By DR. HONEY DAWN KARIMA PETTIGREW, Ph.D
“I absolutely love my job and feel like I’m one of the luckiest people in the world,” states Pawnee filmmaker, Nathan Young IV, during a recent interview. “But honestly, and I know this may sound cheesy, I’ve always wanted to serve my culture and it seems that this is the best way for me to try and do that.”
Young, a member of the Pawnee nation, began his filmmaking career while teaching at Fort Gibson Public Schools in Oklahoma. While emphasizing cultural studies and bilingual education in Native American languages, Young encountered Joe Erb, who taught him the techniques needed to create stop-motion claymation movies.
“I had the opportunity to work on The Messenger to learn animation and I was lucky that Fort Gibson was so supportive in giving me the resources and freedom to learn,” recalls Young. Young, whose passion for Native American languages led him to pursue the study of Creek, Cherokee, and Choctaw during his studies at University of Oklahoma, viewed claymation films as an opportunity to educate and to inspire.
As part of the bilingual education program at Fort Gibson, Young’s students created short films, using the stop-motion claymation technique. These films shared traditional Cherokee stories, performed in Cherokee (with English subtitles) by the students, who ranged in age from middle to high school level. Each of these films is considered a vital part of bilingual education by Native American educators.
In addition to invigorating interest in the use of traditional languages, these films have generated interest in filmmaking and drama among the members of a rising generation of Native Americans. From Cane Flute—which shares the origins of the traditional Cherokee flute to the widely shown and acclaimed First Fire—with its depiction of the origins of flames and warmth, Young’s films appear in film festivals and classrooms throughout Indian Country. While the Fort Gibson projects inspired Young to pursue fulltime filmmaking, he has since turned to other forms of film and video to chronicle the lives and events of Native Americans.
Young is eager to present Native people as they are in modernity, and finds that the documentary form allows him to do that, using time-based media.
“I’m producing a concert/document hybrid of a performance of the Culture Shock crew next week,” he states. “Right now I’m finishing a documentary for the National Indian Women’s Health Resource Center,” he continues. “It’s called Creating Space: Culture and History in Indian Health Care.” According to Young, “It’s a case study of the practices and policies of six tribally run health care authorities, their processes in making sure that their health care providers are culturally sensitive. I’m just about to lock picture on it.”
As Young finishes work on these two documentaries, he is delighted by an opportunity to collaborate on a film with Sterlin Harjo, a Creek filmmaker noted for his disturbing depiction of Indian Health Services, entitled Good Night,Irene.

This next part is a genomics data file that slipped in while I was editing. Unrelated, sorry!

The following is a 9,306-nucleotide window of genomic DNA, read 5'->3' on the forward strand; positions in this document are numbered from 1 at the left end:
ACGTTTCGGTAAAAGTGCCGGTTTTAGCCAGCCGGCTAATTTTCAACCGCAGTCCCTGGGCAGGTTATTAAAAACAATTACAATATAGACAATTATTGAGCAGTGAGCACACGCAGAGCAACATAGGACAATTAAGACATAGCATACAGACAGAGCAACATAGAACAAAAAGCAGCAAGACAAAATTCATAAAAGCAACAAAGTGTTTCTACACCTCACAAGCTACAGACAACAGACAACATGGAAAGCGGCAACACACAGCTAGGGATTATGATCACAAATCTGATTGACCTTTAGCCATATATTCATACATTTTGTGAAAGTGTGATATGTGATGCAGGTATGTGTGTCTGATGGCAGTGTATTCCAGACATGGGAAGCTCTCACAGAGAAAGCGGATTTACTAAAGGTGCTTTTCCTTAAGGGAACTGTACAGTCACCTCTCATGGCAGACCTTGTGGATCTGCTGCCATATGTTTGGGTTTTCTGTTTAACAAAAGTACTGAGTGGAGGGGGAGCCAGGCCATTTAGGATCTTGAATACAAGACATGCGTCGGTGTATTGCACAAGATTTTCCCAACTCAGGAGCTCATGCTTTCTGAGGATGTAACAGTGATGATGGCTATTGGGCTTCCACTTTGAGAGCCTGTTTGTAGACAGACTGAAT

“I’m collaborating with a really talented writer/director named Sterlin Harjo on a true story about a guy who I grew up with that was murdered,” Young declares. “The working title is Heavy Metal Indians.”
The prolific filmmaker says, “I’m also working on a short film with a really great director of photography called Kitstahutux. A kitstahutux is the pawnee word for boogy man.”
“Originally,” he proclaims, “a kitstahutux was a scalped person, that’s actually what the word means, but now the word means someone or something scary.”
Young, discussing his new projects, reflects, “One thing though, I think I need to say that both of these stories havea lot of dark subject matter at their core.”
When asked to explain, he expounds, “Drugs/alcohol/violence play prominent roles in these stories. I don’t know, that’s something that I’m kind of grappling with…but honestly, most Indian realities are dark, Indian Country is full of racism, pessimism, violence, drugs and all of the other societal ills.”
For Young, finding a balance between truth and fiction is a key component of his work. As he deals with the “dark” issues he views in Indian Country, he feels that continuing his work with more positive aspects of his identity is important.
“I’m also working on a Pawnee language animation,” he announces. “I’m Pawnee/Kiowa/Delaware, and my Pawnee project is part one of a HAKO series that is called Kits-pa-rux-ti: The Wonderful River.” Young is eagerly anticipating the development of this series as a celebration of Pawnee culture.
“It’s the story of the origin of the Pawnee Medicine Societies,” the filmmaker explains. “It’s not going to be a claymation, more like cell animation, actually drawn by frame. I’m just getting the language together now so that I can start animating.”
Nathan Young is an outstanding educator, who utilizes media in order to express his ideas, address issues of culture and identity, and to educate viewers regarding Native American culture. Further, he is responsible for equipping young Native people with the information and education to make movies of their own. His cinematic works are important contributions to the discourse concerning Native America, traditions and modernity.
Dr. Honey Dawn Karima Pettigrew, Ph.D. is the author of two novels, The Way We Make Sense and The Marriage of Saints. She is an award-winning filmmaker and resides in the Yellowhill Community.